Open Source by Pedro Jaime

Open Source

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From an investment research perspective, the term "open source software" refers primarily to a set of terms and conditions associated with the software's license. There are dozens of such licenses but those designated Open Source Initiative (OSI)-compliant meet a set of 10 characteristics outlined on the group's web site that capsulize the open source philosophy.

The term "open source" derives from the fact that the software's source code is at least available and in fact ususally distributed with the executable code (the normal way of distributing software). Per one of the typical terms and conditions in an OSI-compliant license, the software can be (1.) "freely" changed and (2.) somewhat freely redistributed (depending on which open source license is used).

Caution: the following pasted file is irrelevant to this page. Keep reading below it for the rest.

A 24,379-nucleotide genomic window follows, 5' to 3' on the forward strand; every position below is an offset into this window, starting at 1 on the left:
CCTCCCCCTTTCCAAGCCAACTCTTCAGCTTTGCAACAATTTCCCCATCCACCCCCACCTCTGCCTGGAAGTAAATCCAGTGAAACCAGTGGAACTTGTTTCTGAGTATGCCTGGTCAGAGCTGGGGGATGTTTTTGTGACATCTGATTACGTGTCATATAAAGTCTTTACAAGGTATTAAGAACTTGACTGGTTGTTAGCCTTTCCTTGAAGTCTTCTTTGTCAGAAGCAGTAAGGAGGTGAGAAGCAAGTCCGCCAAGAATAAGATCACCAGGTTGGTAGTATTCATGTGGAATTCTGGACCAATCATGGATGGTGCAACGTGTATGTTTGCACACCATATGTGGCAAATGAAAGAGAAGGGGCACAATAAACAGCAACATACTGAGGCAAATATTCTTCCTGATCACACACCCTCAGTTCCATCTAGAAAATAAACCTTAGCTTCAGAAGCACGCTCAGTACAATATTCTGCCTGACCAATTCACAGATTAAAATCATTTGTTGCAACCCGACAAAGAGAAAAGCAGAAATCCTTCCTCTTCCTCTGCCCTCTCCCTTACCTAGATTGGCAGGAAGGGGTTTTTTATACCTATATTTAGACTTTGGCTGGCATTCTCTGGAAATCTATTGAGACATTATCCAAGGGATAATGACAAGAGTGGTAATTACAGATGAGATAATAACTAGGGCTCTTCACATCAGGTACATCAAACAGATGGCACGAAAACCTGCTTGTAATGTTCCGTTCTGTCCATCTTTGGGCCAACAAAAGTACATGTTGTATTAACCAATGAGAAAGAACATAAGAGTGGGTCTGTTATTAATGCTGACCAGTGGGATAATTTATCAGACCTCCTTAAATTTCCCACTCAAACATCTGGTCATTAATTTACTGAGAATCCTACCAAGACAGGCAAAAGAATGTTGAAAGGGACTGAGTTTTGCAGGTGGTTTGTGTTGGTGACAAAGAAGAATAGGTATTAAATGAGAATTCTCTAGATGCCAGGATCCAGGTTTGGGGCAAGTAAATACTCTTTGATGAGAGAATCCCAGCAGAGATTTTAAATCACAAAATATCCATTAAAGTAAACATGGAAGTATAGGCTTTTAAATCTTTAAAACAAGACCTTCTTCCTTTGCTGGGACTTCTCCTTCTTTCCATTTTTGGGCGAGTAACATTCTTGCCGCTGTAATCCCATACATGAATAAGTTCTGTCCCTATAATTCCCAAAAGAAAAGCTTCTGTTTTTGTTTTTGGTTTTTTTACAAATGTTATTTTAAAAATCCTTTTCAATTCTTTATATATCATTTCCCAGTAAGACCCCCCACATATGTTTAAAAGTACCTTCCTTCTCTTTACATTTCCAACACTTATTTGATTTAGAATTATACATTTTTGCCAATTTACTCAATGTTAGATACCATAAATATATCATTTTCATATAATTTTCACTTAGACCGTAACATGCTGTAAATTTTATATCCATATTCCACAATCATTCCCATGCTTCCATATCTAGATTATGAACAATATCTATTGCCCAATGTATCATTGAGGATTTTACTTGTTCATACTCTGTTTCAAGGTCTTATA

Open source software development is relevant to investment research because it reduces the research and development expense of the publicly traded companies that make use of it. Much use of open source involves burying a component or software artefact deep into an otherwise closed-source software product or service (being careful that the open source license permits that use). For example, some version of the Apache HTTP web server is a component of most leading closed-source application servers. Alternatively many publicly traded software publishers and service providers redistribute a discrete piece of open source software instead of developing their own software for that function. Both approaches save the public software or services company from reverse engineering or otherwise creating from scratch a particular commodity function, or licensing the software from a closed-source software publisher.

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